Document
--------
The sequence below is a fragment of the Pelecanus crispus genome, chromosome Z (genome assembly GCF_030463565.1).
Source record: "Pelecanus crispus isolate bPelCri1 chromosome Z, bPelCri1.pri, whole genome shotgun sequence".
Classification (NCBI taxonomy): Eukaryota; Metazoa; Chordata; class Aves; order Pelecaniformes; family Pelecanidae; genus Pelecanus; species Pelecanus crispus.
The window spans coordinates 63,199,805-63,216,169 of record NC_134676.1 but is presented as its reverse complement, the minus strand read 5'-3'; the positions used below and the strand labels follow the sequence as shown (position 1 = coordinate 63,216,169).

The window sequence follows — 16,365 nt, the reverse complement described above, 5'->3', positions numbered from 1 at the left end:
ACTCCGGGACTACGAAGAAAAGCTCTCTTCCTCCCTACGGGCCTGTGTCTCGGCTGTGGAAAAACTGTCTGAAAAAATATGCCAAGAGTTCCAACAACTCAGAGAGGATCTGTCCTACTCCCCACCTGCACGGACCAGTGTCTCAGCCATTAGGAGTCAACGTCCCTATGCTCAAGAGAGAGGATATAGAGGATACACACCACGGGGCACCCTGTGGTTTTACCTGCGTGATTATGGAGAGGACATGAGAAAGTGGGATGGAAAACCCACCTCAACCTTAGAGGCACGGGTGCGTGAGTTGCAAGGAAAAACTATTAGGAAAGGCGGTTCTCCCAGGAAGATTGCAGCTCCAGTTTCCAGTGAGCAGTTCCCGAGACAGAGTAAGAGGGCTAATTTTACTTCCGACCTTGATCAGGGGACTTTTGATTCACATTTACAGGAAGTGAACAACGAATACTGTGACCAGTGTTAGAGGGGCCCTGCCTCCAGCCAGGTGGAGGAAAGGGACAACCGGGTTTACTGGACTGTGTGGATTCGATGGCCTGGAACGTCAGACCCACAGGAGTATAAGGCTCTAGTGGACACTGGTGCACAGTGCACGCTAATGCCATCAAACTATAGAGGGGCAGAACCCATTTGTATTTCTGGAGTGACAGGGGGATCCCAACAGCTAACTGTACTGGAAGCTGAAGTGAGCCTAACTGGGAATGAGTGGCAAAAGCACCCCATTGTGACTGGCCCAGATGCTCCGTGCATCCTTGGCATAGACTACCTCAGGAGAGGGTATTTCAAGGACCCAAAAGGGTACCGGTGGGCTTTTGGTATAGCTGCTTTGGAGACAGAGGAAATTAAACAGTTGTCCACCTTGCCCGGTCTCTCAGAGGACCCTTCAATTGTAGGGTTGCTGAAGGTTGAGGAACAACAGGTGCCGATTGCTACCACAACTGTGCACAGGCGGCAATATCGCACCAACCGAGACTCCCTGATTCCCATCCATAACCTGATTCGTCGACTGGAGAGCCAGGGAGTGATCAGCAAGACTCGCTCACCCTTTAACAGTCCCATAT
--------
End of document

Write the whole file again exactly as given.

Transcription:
The sequence below is a fragment of the Pelecanus crispus genome, chromosome Z (genome assembly GCF_030463565.1).
Source record: "Pelecanus crispus isolate bPelCri1 chromosome Z, bPelCri1.pri, whole genome shotgun sequence".
Classification (NCBI taxonomy): Eukaryota; Metazoa; Chordata; class Aves; order Pelecaniformes; family Pelecanidae; genus Pelecanus; species Pelecanus crispus.
The window spans coordinates 63,199,805-63,216,169 of record NC_134676.1 but is presented as its reverse complement, the minus strand read 5'-3'; the positions used below and the strand labels follow the sequence as shown (position 1 = coordinate 63,216,169).

The window sequence follows — 16,365 nt, the reverse complement described above, 5'->3', positions numbered from 1 at the left end:
ACTCCGGGACTACGAAGAAAAGCTCTCTTCCTCCCTACGGGCCTGTGTCTCGGCTGTGGAAAAACTGTCTGAAAAAATATGCCAAGAGTTCCAACAACTCAGAGAGGATCTGTCCTACTCCCCACCTGCACGGACCAGTGTCTCAGCCATTAGGAGTCAACGTCCCTATGCTCAAGAGAGAGGATATAGAGGATACACACCACGGGGCACCCTGTGGTTTTACCTGCGTGATTATGGAGAGGACATGAGAAAGTGGGATGGAAAACCCACCTCAACCTTAGAGGCACGGGTGCGTGAGTTGCAAGGAAAAACTATTAGGAAAGGCGGTTCTCCCAGGAAGATTGCAGCTCCAGTTTCCAGTGAGCAGTTCCCGAGACAGAGTAAGAGGGCTAATTTTACTTCCGACCTTGATCAGGGGACTTTTGATTCACATTTACAGGAAGTGAACAACGAATACTGTGACCAGTGTTAGAGGGGCCCTGCCTCCAGCCAGGTGGAGGAAAGGGACAACCGGGTTTACTGGACTGTGTGGATTCGATGGCCTGGAACGTCAGACCCACAGGAGTATAAGGCTCTAGTGGACACTGGTGCACAGTGCACGCTAATGCCATCAAACTATAGAGGGGCAGAACCCATTTGTATTTCTGGAGTGACAGGGGGATCCCAACAGCTAACTGTACTGGAAGCTGAAGTGAGCCTAACTGGGAATGAGTGGCAAAAGCACCCCATTGTGACTGGCCCAGATGCTCCGTGCATCCTTGGCATAGACTACCTCAGGAGAGGGTATTTCAAGGACCCAAAAGGGTACCGGTGGGCTTTTGGTATAGCTGCTTTGGAGACAGAGGAAATTAAACAGTTGTCCACCTTGCCCGGTCTCTCAGAGGACCCTTCAATTGTAGGGTTGCTGAAGGTTGAGGAACAACAGGTGCCGATTGCTACCACAACTGTGCACAGGCGGCAATATCGCACCAACCGAGACTCCCTGATTCCCATCCATAACCTGATTCGTCGACTGGAGAGCCAGGGAGTGATCAGCAAGACTCGCTCACCCTTTAACAGTCCCATAT